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The Former Yorkshire Grey Public House, High Street, Chesterton, Cambridgeshire. An Archaeological Evaluation

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Mackay, Duncan 


Three trenches were opened on the site of the former Yorkshire Grey Public House, High Street, Chesterton, in advance of proposed development. Trench 1, running close to the street front, revealed several features of undetermined date, along with one medieval feature, and the remains of what appears to be a post-medieval clunch-built cellar or foundation. Trench 2, on the SW side of the site, revealed extensive post medieval disturbance, mainly from the 19th and 20th centuries, and probably the result of gravel extraction. Trench 3, on the NE edge of site, revealed a number of features of Saxo-Norman date, dominated by a slot running NNW-SSE, possibly representing a substantial building. Also uncovered was a pit of probable Bronze Age date. Although this suggests that the western part of the site might be severely truncated, along with the area within the footprint of the former pub, the archaeological preservation of possibly extensive Saxo-Norman remains on the north- eastern part of site is extremely good.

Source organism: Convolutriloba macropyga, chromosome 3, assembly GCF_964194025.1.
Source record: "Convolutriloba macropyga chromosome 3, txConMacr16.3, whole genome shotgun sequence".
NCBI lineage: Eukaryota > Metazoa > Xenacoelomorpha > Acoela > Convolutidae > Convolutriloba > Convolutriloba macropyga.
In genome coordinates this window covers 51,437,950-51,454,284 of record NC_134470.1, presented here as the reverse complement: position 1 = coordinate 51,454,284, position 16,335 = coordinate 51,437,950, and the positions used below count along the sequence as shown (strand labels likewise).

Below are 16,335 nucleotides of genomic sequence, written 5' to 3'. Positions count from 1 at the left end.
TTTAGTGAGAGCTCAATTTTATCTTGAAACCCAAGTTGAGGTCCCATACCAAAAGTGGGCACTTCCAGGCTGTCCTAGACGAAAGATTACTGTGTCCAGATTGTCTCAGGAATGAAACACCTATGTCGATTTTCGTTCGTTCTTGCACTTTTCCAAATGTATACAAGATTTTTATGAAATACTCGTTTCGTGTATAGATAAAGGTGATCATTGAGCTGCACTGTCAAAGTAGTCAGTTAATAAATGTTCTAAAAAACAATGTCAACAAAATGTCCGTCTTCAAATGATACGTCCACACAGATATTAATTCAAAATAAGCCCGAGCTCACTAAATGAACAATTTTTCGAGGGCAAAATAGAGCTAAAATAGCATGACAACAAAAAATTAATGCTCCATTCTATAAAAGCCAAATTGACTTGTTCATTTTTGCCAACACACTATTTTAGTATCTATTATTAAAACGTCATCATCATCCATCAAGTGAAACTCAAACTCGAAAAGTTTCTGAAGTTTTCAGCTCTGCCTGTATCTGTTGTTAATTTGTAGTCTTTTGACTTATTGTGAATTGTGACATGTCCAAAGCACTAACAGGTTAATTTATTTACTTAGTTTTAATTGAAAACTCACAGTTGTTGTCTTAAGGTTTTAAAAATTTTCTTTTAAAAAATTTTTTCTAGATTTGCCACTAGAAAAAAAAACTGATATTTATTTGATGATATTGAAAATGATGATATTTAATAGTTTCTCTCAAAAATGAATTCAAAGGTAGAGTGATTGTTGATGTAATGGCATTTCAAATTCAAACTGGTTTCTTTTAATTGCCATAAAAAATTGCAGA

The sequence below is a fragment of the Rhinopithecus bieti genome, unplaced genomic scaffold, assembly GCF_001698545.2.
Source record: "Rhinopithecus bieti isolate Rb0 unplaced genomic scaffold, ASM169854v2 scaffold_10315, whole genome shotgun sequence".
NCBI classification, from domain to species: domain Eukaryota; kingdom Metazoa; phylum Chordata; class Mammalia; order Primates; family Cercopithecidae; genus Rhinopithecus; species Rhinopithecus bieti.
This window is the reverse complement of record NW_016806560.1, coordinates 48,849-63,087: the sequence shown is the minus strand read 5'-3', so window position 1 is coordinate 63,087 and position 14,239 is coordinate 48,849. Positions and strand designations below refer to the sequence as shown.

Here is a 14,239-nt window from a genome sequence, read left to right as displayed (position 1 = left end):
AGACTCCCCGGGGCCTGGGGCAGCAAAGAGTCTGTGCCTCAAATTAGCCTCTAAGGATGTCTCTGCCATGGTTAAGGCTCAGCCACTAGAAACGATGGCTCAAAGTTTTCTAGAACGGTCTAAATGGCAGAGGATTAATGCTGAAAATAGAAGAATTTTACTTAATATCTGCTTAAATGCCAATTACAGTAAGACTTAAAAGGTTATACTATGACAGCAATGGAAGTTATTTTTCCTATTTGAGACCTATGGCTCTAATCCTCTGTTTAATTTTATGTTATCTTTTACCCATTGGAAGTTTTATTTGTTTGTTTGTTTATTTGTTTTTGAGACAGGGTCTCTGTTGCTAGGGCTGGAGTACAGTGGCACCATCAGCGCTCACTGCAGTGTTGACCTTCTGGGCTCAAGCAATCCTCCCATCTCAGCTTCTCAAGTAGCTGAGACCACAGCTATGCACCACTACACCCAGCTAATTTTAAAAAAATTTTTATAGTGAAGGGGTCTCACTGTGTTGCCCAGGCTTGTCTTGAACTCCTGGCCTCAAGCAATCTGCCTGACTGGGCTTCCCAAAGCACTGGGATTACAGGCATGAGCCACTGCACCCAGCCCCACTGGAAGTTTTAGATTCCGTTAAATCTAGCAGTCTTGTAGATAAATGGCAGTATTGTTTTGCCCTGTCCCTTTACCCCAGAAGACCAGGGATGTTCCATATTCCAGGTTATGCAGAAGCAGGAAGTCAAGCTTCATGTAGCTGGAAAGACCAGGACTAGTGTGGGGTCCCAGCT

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Cambridge Archaeological Unit, Department of Archaeology, University of Cambridge

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